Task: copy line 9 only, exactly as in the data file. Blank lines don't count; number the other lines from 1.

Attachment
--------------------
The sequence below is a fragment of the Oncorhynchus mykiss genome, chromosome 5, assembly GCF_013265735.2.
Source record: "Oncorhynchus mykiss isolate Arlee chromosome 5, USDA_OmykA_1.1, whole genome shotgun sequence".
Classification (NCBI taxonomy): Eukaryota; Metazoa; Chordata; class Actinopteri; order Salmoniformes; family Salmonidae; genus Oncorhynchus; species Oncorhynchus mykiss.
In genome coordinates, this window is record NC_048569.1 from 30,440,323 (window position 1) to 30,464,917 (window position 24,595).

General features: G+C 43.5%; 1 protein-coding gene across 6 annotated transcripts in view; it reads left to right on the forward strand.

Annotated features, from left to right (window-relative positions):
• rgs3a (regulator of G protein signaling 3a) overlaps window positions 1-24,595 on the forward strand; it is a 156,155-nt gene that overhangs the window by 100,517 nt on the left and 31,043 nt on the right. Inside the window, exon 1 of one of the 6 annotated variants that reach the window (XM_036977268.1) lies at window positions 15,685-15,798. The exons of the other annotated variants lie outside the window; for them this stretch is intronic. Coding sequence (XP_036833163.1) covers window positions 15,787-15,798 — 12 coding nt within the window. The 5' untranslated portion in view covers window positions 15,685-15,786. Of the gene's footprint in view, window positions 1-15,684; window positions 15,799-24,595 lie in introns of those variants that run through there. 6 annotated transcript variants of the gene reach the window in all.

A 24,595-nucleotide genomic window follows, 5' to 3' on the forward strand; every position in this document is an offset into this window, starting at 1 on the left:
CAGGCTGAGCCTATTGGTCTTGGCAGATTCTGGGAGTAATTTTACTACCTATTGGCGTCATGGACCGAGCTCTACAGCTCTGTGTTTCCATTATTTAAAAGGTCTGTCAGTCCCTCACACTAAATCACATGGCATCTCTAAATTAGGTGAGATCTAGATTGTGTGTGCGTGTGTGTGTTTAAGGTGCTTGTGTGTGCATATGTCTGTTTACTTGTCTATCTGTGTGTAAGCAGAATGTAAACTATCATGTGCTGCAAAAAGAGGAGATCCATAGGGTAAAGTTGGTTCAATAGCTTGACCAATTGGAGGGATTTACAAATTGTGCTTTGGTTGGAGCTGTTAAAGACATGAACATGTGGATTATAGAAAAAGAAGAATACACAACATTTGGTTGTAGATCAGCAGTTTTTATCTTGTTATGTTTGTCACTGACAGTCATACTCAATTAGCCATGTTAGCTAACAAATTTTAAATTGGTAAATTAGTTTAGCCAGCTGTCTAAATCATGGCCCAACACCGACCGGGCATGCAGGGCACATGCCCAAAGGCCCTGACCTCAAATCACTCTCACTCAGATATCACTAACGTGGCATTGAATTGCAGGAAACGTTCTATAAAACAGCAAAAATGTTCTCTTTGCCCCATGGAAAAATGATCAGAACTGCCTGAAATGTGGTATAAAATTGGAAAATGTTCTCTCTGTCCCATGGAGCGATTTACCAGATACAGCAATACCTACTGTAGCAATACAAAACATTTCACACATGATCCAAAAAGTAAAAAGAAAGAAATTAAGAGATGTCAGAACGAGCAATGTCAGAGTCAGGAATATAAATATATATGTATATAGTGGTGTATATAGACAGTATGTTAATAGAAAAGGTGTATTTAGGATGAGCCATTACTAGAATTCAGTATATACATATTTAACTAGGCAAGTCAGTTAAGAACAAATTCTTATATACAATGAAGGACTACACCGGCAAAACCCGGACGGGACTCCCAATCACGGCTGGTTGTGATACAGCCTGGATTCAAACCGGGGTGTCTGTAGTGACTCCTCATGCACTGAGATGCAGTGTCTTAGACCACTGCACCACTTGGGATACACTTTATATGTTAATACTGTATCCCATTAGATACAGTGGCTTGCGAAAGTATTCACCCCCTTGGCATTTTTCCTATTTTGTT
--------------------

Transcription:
CAGGCTGAGCCTATTGGTCTTGGCAGATTCTGGGAGTAATTTTACTACCTATTGGCGTCATGGACCGAGCTCTACAGCTCTGTGTTTCCATTATTTAAAAGGTCTGTCAGTCCCTCACACTAAATCACATGGCATCTCTAAATTAGGTGAGATCTAGATTGTGTGTGCGTGTGTGTGTTTAAGGTGCTTGTGTGTGCATATGTCTGTTTACTTGTCTATCTGTGTGTAAGCAGAATGTAAACTATCATGTGCTGCAAAAAGAGGAGATCCATAGGGTAAAGTTGGTTCAATAGCTTGACCAATTGGAGGGATTTACAAATTGTGCTTTGGTTGGAGCTGTTAAAGACATGAACATGTGGATTATAGAAAAAGAAGAATACACAACATTTGGTTGTAGATCAGCAGTTTTTATCTTGTTATGTTTGTCACTGACAGTCATACTCAATTAGCCATGTTAGCTAACAAATTTTAAATTGGTAAATTAGTTTAGCCAGCTGTCTAAATCATGGCCCAACACCGACCGGGCATGCAGGGCACATGCCCAAAGGCCCTGACCTCAAATCACTCTCACTCAGATATCACTAACGTGGCATTGAATTGCAGGAAACGTTCTATAAAACAGCAAAAATGTTCTCTTTGCCCCATGGAAAAATGATCAGAACTGCCTGAAATGTGGTATAAAATTGGAAAATGTTCTCTCTGTCCCATGGAGCGATTTACCAGATACAGCAATACCTACTGTAGCAATACAAAACATTTCACACATGATCCAAAAAGTAAAAAGAAAGAAATTAAGAGATGTCAGAACGAGCAATGTCAGAGTCAGGAATATAAATATATATGTATATAGTGGTGTATATAGACAGTATGTTAATAGAAAAGGTGTATTTAGGATGAGCCATTACTAGAATTCAGTATATACATATTTAACTAGGCAAGTCAGTTAAGAACAAATTCTTATATACAATGAAGGACTACACCGGCAAAACCCGGACGGGACTCCCAATCACGGCTGGTTGTGATACAGCCTGGATTCAAACCGGGGTGTCTGTAGTGACTCCTCATGCACTGAGATGCAGTGTCTTAGACCACTGCACCACTTGGGATACACTTTATATGTTAATACTGTATCCCATTAGATACAGTGGCTTGCGAAAGTATTCACCCCCTTGGCATTTTTCCTATTTTGTT